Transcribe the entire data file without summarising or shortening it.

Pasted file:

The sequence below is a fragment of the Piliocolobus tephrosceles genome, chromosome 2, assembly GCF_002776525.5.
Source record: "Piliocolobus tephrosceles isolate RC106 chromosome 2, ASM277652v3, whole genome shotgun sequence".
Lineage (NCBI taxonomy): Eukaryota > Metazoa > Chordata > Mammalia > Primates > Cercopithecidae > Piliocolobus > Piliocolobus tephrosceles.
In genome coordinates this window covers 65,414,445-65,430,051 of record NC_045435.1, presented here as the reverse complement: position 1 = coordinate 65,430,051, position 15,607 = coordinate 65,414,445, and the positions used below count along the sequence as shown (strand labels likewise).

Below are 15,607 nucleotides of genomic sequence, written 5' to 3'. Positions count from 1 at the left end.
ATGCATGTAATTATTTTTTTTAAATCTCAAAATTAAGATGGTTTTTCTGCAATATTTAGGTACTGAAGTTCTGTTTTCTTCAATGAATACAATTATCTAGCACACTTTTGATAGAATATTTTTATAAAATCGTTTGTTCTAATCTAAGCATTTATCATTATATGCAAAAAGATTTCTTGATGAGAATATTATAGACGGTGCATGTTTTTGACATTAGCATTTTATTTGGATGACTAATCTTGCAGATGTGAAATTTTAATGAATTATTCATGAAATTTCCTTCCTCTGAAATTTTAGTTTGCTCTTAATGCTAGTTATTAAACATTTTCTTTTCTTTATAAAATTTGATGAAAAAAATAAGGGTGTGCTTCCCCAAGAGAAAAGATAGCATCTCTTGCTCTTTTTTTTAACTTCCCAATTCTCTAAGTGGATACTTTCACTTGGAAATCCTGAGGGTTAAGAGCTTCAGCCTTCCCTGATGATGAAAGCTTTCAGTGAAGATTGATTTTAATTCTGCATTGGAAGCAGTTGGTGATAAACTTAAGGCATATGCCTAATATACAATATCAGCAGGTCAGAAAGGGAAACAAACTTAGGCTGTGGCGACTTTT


The sequence below is a fragment of the Piliocolobus tephrosceles genome, chromosome 2, assembly GCF_002776525.5.
Source record: "Piliocolobus tephrosceles isolate RC106 chromosome 2, ASM277652v3, whole genome shotgun sequence".
Lineage (NCBI taxonomy): Eukaryota > Metazoa > Chordata > Mammalia > Primates > Cercopithecidae > Piliocolobus > Piliocolobus tephrosceles.
In genome coordinates this window covers 65,414,445-65,430,051 of record NC_045435.1, presented here as the reverse complement: position 1 = coordinate 65,430,051, position 15,607 = coordinate 65,414,445, and the positions used below count along the sequence as shown (strand labels likewise).

Below are 15,607 nucleotides of genomic sequence, written 5' to 3'. Positions count from 1 at the left end.
ATGCATGTAATTATTTTTTTTAAATCTCAAAATTAAGATGGTTTTTCTGCAATATTTAGGTACTGAAGTTCTGTTTTCTTCAATGAATACAATTATCTAGCACACTTTTGATAGAATATTTTTATAAAATCGTTTGTTCTAATCTAAGCATTTATCATTATATGCAAAAAGATTTCTTGATGAGAATATTATAGACGGTGCATGTTTTTGACATTAGCATTTTATTTGGATGACTAATCTTGCAGATGTGAAATTTTAATGAATTATTCATGAAATTTCCTTCCTCTGAAATTTTAGTTTGCTCTTAATGCTAGTTATTAAACATTTTCTTTTCTTTATAAAATTTGATGAAAAAAATAAGGGTGTGCTTCCCCAAGAGAAAAGATAGCATCTCTTGCTCTTTTTTTTAACTTCCCAATTCTCTAAGTGGATACTTTCACTTGGAAATCCTGAGGGTTAAGAGCTTCAGCCTTCCCTGATGATGAAAGCTTTCAGTGAAGATTGATTTTAATTCTGCATTGGAAGCAGTTGGTGATAAACTTAAGGCATATGCCTAATATACAATATCAGCAGGTCAGAAAGGGAAACAAACTTAGGCTGTGGCGACTTTT